Five questions, answers about Public Notices

Published 12:00 am Monday, October 12, 2009

We are celebrating National Newspaper Week Oct. 4-10, and we want our readers to know how important public notices are.

Public notices published in newspapers provide citizens a window into government. Here are five questions and answers to help you better understand why public notices published in a newspaper are so important.

1) What is a public notice?

A public notice is information informing citizens of government or government-related activities that affect citizens’ everyday lives.

2) Why do we need public notices?

An important premise found in both federal and local governments is that information about government activities must be accessible in order for the electorate to make well-informed decisions. Public notices in newspapers provide this sort of accessibility to citizens who want to know more about government activities.

3) What is the history of public notices?

The history of public notice begins long before the emergence of newspapers. The concept has existed since early civilizations posted notices in public squares. This crude method was eventually refined with the publication of the first publication of the first English language newspaper in 1665 — a court newspaper called The Oxford Gazette.

In America, the Acts of the First Session of the First Congress in 1789 required that all bills, orders, resolutions and congressional votes be published in at least three publicly available newspapers.

Upholding the public’s right to know has been essential to our country’s way of life since day one. Our government governs with the consent of people, and this consent must be informed.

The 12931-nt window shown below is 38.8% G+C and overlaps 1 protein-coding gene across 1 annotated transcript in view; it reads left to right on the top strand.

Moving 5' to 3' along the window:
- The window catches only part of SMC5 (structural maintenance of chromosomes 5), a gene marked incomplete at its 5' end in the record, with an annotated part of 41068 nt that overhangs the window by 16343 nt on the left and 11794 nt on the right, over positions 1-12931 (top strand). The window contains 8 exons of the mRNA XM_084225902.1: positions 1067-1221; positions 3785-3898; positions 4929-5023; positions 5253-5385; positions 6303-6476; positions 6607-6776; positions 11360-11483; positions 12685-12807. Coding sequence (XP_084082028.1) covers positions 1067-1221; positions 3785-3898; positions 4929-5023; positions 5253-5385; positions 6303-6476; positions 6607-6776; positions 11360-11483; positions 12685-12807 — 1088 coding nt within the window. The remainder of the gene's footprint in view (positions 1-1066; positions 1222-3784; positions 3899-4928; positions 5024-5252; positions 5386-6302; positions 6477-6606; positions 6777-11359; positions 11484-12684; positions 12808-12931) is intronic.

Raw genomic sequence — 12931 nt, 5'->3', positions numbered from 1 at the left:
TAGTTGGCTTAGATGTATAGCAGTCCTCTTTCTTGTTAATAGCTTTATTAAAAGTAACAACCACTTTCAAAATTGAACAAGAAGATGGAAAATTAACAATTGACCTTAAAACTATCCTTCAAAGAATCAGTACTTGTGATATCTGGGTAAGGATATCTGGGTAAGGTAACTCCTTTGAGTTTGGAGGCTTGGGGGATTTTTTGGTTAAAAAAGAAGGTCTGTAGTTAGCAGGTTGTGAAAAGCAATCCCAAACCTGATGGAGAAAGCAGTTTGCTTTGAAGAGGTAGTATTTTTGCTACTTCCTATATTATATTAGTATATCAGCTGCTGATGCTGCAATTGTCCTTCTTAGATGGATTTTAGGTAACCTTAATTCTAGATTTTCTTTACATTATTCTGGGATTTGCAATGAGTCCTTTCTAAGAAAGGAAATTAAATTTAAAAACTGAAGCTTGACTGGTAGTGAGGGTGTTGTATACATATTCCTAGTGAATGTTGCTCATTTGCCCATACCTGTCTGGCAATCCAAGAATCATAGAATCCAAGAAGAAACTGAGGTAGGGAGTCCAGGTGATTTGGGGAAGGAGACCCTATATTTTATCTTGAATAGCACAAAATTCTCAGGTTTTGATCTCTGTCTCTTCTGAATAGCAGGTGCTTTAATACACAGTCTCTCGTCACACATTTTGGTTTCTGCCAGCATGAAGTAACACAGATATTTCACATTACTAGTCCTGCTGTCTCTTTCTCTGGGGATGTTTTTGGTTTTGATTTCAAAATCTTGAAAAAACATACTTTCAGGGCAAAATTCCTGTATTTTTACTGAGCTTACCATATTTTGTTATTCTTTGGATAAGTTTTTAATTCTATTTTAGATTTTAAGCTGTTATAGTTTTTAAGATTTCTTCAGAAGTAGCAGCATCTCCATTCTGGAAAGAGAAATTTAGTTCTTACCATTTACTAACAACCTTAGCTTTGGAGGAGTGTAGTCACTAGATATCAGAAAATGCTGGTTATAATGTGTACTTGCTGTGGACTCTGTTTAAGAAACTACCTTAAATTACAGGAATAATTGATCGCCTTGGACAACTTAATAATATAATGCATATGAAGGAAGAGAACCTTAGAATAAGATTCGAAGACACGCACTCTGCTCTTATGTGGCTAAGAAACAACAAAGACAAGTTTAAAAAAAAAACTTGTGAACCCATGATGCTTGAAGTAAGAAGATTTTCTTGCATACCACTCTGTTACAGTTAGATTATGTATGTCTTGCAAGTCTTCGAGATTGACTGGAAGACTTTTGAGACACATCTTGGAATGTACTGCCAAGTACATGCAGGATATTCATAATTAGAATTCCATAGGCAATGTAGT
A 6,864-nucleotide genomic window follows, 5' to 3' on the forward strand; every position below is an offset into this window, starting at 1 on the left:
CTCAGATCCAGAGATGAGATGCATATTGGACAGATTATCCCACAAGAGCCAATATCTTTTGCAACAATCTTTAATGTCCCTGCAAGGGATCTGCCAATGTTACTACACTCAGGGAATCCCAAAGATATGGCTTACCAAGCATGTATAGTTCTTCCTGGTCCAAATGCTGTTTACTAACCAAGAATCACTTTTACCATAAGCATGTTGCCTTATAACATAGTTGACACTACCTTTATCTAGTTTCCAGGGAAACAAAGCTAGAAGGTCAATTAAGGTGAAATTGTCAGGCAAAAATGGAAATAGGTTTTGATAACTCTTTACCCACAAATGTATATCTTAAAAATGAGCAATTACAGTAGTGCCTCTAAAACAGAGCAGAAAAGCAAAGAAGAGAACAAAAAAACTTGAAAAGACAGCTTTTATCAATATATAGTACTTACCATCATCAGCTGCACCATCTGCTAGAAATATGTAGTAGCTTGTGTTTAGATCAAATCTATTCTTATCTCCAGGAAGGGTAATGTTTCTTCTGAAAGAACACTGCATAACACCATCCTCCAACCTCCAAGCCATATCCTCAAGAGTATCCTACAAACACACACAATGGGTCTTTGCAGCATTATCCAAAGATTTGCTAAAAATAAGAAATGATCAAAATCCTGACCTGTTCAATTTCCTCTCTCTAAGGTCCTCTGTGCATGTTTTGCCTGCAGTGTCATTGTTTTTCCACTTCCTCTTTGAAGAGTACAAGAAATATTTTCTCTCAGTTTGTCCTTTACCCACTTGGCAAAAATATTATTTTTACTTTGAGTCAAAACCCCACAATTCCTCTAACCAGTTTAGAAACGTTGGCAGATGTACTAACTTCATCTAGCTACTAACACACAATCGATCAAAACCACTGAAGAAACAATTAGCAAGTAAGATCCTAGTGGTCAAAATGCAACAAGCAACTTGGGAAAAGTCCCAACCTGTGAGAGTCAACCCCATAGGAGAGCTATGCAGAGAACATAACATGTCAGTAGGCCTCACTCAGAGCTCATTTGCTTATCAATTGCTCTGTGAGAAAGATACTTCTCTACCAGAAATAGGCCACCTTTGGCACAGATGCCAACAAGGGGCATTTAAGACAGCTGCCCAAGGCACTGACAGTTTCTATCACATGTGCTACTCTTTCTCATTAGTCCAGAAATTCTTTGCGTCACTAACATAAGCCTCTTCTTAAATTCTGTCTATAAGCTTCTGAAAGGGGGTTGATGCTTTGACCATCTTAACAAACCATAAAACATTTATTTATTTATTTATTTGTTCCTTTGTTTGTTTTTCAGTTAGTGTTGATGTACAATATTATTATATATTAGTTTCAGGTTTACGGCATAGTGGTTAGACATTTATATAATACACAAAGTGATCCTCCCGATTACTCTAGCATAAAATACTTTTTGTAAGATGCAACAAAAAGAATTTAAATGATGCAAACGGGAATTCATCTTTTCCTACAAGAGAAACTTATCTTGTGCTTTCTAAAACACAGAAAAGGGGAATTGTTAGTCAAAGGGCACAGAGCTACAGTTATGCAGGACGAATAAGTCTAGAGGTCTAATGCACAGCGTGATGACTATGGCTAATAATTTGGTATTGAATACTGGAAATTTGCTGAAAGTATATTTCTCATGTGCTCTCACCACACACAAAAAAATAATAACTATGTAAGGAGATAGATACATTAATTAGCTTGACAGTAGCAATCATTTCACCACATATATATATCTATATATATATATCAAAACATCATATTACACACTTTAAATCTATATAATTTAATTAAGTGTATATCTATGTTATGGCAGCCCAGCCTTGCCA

4) What are some examples of public notices?

Publication of proposed budgets for local governments, notices of local government hearings, bid notices, board and agency meeting minutes and pre-election notices are just a few examples.

5) Are newspapers the most effective vehicle for public notices?

Public notices published in newspapers ensures readership by those most likely to be interested in or affected by the notices. Plus, the notices arrive at readers’ homes or places of work in a newspaper filled with local news and information that compels readership.

Newspapers are paid to publish public notices, which guarantees that valuable newspaper space will be devoted to notifying the public.

The system works the same way in which qualified vendors are paid to provide goods and services to government entities, such as contractors who build schools and roads or an office supplies store that wins a bid to sell office supplies to a government agency.

In recent years, some have questioned the need to publish notices in local newspapers, saying the Internet has become so widely used it represents a better way of informing the public. The Internet can play a role in a better informed citizenry, but public notices buried in government Web sites cannot replace the value delivered by newspapers.

The permanence, stability and independent verification offered by publication of public notices in newspapers ensure citizens have access to bonafide, trusted information about the business of government.